The House of Representatives has released the draft text of the new $1.5 trillion Farm Bill, which includes significant revisions to the definition of hemp.

This updated version, set to be voted on later this year, introduces a bifurcated definition that differentiates between industrial hemp and hemp grown for cannabinoid extraction.

The 2018 Farm Bill broadly defined hemp, resulting in a surge of intoxicating hemp-derived products entering the market. The new draft, however, establishes clear distinctions:

“Hemp Grown for Cannabinoid Extraction: The term ‘hemp grown for cannabinoid extraction’ means any hemp grown for purposes of extracting cannabinoids intended for human or animal consumption, inhalation, or topical use.”

“Industrial Hemp: The term ‘industrial hemp’ means hemp— (A) grown for the use of the stalk of the plant, fiber produced from such a stalk, or any other non-cannabinoid derivative, mixture, preparation, or manufacture of such a stalk; (B) grown for the use of the whole grain, oil, cake, nut, hull, or any other non-cannabinoid compound, derivative, mixture, preparation, or manufacture of the seeds of such plant; (C) that is an immature hemp plant intended for human consumption; (D) that is a plant that does not enter the stream of commerce and is intended to support hemp research at an institution of higher education (as defined in section 101 of the Higher Education Act of 1965 (20 U.S.C. 1001)) or an independent research institute; or (E) grown for the use of a viable seed of the plant produced solely for the production or manufacture of any material described in subparagraphs (A) through (D).”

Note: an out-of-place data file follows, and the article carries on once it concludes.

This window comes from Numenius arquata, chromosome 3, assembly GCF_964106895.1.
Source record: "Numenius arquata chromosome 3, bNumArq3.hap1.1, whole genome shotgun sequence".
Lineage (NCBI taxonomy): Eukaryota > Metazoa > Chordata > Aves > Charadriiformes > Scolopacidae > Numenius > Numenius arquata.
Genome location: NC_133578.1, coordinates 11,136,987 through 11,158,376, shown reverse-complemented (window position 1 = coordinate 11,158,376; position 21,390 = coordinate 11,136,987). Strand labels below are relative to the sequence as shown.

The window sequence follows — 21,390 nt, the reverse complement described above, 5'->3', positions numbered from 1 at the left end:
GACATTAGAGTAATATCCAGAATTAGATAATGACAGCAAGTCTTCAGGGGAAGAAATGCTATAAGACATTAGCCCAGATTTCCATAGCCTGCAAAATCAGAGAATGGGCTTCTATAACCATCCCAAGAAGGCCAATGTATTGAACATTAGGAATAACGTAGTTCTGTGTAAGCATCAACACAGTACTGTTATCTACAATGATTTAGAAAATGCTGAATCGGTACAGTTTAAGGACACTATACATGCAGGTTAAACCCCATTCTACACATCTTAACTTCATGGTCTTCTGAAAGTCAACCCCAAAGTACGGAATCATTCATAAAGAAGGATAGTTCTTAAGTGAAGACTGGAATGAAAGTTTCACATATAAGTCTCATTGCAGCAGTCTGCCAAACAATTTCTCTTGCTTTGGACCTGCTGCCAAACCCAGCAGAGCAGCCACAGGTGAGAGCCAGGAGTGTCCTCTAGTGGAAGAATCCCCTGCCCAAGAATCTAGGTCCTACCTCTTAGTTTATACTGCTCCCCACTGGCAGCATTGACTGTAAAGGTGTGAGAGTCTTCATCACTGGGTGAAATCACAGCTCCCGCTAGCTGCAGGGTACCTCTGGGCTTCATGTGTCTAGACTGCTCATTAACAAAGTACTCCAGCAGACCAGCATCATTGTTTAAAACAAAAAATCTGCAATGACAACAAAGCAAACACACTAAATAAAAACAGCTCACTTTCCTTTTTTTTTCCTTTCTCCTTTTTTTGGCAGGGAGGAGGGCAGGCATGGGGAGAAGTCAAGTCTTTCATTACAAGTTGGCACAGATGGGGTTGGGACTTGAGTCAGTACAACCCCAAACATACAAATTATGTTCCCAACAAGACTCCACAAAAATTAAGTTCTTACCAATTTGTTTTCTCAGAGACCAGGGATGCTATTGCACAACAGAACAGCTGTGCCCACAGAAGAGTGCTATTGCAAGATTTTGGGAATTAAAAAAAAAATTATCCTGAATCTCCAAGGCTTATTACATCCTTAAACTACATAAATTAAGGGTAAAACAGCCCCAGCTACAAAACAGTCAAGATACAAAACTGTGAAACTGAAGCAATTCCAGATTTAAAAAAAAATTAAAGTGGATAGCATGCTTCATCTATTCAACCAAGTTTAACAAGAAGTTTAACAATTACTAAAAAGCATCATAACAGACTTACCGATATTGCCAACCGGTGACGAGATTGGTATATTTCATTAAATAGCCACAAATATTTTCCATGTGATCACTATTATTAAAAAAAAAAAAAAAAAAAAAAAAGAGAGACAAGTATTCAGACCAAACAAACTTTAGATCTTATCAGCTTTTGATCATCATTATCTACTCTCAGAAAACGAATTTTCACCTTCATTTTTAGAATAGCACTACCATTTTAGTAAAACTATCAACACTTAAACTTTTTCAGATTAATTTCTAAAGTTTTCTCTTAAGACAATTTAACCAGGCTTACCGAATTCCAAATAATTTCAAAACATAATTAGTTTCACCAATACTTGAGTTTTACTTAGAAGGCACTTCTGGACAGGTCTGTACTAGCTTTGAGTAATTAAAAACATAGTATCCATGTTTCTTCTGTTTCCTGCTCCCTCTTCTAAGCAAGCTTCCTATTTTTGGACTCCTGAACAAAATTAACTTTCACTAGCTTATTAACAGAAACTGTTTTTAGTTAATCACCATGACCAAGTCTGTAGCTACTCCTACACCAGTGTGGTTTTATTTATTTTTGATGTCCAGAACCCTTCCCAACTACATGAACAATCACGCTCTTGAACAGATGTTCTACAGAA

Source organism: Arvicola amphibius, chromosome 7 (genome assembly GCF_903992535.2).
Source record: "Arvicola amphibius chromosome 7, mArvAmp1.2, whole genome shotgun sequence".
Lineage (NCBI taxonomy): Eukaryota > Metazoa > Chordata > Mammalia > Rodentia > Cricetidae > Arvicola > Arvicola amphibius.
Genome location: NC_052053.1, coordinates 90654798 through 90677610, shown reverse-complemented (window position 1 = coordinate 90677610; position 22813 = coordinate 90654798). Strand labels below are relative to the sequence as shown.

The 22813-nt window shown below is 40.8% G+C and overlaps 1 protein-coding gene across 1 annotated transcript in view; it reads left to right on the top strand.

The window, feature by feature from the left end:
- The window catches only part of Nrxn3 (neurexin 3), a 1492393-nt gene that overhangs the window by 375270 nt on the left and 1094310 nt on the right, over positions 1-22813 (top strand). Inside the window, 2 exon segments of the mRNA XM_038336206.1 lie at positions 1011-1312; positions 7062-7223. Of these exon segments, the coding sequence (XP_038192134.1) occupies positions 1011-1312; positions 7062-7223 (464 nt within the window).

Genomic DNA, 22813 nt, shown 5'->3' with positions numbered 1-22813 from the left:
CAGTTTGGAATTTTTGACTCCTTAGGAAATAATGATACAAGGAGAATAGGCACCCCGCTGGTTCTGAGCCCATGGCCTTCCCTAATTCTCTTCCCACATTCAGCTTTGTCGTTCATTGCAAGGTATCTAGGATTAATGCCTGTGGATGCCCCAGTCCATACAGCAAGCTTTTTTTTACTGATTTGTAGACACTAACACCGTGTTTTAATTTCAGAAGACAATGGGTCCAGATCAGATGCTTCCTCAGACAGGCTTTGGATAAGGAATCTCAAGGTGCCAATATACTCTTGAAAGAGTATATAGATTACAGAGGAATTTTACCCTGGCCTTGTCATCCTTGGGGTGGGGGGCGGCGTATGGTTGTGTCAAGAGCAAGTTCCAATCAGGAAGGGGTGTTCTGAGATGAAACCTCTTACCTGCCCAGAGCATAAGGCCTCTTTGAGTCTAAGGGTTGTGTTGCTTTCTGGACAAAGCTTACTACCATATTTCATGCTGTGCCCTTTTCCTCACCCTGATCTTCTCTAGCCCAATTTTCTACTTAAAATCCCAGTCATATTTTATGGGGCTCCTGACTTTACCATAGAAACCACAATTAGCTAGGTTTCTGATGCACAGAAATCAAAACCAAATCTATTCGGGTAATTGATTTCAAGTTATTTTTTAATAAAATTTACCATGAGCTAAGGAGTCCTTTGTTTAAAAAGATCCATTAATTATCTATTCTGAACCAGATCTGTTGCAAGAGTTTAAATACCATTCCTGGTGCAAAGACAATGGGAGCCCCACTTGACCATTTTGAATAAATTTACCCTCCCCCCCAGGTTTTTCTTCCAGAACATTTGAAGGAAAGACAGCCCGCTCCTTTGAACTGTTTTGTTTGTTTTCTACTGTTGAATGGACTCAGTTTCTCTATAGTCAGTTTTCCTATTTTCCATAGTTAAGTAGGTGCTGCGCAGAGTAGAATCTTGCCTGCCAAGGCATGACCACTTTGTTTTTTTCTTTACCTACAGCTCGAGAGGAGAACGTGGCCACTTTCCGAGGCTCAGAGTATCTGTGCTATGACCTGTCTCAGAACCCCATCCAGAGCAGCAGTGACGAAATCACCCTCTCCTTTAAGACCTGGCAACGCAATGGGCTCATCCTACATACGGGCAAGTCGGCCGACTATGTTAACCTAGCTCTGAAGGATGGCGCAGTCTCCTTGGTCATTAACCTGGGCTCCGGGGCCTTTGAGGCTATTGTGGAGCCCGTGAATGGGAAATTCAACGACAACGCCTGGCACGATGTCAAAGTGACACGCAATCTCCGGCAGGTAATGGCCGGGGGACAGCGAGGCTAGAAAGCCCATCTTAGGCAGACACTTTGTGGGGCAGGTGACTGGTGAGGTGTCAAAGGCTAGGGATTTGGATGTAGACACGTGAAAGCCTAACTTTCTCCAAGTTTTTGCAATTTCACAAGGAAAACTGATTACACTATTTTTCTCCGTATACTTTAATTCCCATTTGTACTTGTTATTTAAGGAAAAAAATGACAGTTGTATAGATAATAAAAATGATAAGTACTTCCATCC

The revisions address the previous bill’s loophole, which allowed the production and sale of intoxicating THC products derived from hemp. These products, often found in gas stations, convenience stores, and smoke shops have sparked concern among lawmakers, cannabis companies, and consumer protection groups.

Unregulated intoxicating hemp products sold at a mall kiosk.

 

The 2018 Farm Bill inadvertently legalized the production and sale of products containing intoxicating THC derived from hemp.

This led to a new cannabis market creating legal intoxicating products with no regulation, causing a proliferation of such products nationwide. Critics have argued that this unregulated market poses risks to consumers, prompting calls for either a ban or tighter regulation.

In Missouri this year, the Intoxicating Cannabinoid Control Act attempted to regulate these products but was unable to make it through the legislative process. The bill did garner wide support from regulators, law enforcement, health professionals, and the legal marijuana industry.

What’s Next?

The current Farm Bill is set to expire on September 30, necessitating a vote on the new bill before this date. The House and Senate versions of the bill differ significantly, particularly in their approach to hemp regulation. The Senate version does not make the same distinctions between industrial hemp and hemp for cannabinoid extraction, setting the stage for intense negotiations.

The introduction of clearer regulations for the intoxicating hemp industry is a necessary step toward consumer safety and market stability. In Missouri, it is currently legal to sell intoxicating hemp-derived cannabinoid products with no age restrictions, and no testing or packaging requirements.

The forthcoming debates and lobbying efforts will shape the final form of the Farm Bill.

The House’s draft text, totaling 942 pages, is available here.

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